4.  Figures for hotel/accommodation operators are apparently rather more encouraging: 
"There have been loads of people in the resorts.  A few less on the pistes", reports Le Dauphiné

Click here for more on the French ski market.

Megeve earlier this week.
Snow cover "OK, but..."

Wednesday, 1 January 2014

WHAT'S NEW IN LES ARCS: Parking matters

UPDATE: 12 Jan: You can buy your €50 "weekly ticket" from the new "parking chalet" at the foot of the steps below the funiculaire.   If you arrive outside working hours, you can go and see the chap on the desk before you leave.  However, factoring in the 12€ for the return ride on the funi, we now have the sad situation where parties of two or more can save money by making the 15km climb up to Arc 1800 and paying the 65€ charge there...

Les Arcs is no stranger to parking controversies.  The introduction of parking charges in 2009 did not go down well with the local saisonniers and proprieteres.  The Council was very clear at the time that it needed to introduce charges to help cover its deficit, and saw no strong argument as to why parking in the ski resort should be subsidised by local taxpayers.  Not all were convinced, but the issue seems to have died down now.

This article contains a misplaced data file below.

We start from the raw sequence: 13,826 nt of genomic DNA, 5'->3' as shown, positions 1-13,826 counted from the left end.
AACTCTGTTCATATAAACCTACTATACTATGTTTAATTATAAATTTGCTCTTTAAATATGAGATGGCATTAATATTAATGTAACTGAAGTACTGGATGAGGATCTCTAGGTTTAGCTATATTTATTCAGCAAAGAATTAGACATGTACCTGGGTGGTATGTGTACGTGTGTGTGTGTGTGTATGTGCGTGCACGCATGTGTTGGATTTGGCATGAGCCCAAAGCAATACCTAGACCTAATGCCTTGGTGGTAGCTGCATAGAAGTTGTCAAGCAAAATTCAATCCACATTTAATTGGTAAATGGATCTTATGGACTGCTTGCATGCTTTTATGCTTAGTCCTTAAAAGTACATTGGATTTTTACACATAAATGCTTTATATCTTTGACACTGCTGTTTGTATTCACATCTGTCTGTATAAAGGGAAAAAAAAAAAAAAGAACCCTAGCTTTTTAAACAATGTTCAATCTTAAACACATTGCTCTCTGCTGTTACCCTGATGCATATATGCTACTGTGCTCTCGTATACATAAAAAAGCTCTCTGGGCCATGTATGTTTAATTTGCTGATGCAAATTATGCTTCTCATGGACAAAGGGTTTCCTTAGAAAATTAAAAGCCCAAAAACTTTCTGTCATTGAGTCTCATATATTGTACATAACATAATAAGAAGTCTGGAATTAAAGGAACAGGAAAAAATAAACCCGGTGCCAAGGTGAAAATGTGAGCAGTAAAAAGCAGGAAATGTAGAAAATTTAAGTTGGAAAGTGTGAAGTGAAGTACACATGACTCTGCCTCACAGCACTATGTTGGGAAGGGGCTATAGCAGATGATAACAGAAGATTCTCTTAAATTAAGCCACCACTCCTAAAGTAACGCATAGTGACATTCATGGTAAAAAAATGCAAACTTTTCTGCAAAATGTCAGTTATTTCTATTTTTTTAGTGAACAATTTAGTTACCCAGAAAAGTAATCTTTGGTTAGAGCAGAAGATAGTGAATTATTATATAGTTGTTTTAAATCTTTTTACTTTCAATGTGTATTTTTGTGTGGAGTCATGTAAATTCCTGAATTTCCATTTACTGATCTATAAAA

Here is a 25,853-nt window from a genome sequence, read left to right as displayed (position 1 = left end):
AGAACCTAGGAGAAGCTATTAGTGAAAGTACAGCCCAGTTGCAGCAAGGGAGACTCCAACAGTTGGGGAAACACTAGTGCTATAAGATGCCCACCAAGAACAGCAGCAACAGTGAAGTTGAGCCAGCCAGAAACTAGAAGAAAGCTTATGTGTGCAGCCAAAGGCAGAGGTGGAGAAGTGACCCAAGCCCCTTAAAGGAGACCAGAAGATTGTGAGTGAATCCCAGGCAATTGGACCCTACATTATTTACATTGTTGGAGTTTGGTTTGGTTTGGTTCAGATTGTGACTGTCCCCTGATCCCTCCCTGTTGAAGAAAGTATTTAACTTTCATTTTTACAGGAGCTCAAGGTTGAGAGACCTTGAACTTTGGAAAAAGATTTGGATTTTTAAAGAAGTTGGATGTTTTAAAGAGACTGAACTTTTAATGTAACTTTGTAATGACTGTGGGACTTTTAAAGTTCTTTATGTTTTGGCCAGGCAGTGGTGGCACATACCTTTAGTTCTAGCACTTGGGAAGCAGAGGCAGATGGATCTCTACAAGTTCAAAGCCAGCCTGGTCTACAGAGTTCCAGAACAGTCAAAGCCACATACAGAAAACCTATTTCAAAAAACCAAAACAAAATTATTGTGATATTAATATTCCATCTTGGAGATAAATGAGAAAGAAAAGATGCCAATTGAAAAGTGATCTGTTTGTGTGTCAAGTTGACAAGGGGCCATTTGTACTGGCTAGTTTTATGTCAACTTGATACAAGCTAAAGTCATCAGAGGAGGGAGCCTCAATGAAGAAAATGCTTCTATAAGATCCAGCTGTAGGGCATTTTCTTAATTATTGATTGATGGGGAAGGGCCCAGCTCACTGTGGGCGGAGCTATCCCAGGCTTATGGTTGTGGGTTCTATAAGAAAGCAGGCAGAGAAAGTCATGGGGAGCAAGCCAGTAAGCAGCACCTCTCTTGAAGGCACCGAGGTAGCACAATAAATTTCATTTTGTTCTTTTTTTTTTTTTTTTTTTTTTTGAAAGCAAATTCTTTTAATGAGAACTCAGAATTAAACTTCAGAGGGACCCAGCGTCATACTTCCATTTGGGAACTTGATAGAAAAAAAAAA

For many years, a very sensible alternative for the holidaymaker has been to use the funiculaire from Bourg St Maurice, leaving the car in the adjacent (free) car park.  The parking is of course heavily used by locals as part of their daily commute.

This state of affairs has now been thrown up in the air, in the wake of the municipal council's decision this October to introduce new parking charges in Bourg St Maurice.  

For the tourist, a daily charge of €3 sounds reasonable, but there is a cunning surcharge for an overnight stay which means I clocked up a €65 bill for a four day stay.  When I questioned the amount, I was advised that "You do not have the right to park overnight". It does seem, however, that parking overnight is not entirely frowned upon: a €50 weekly ticket (for 5-7) days is now available.  Full details of the costs are on the Les Arcs website.  

For those working in Les Arcs, there is the option to buy a €180 ticket covering the season.

This has been condemned as a "tax on work" and the CGT and FO unions representing the resort workers have have launched a campaign.  This included a march on the town hall the week before Christmas.  The issue appears to be far from over...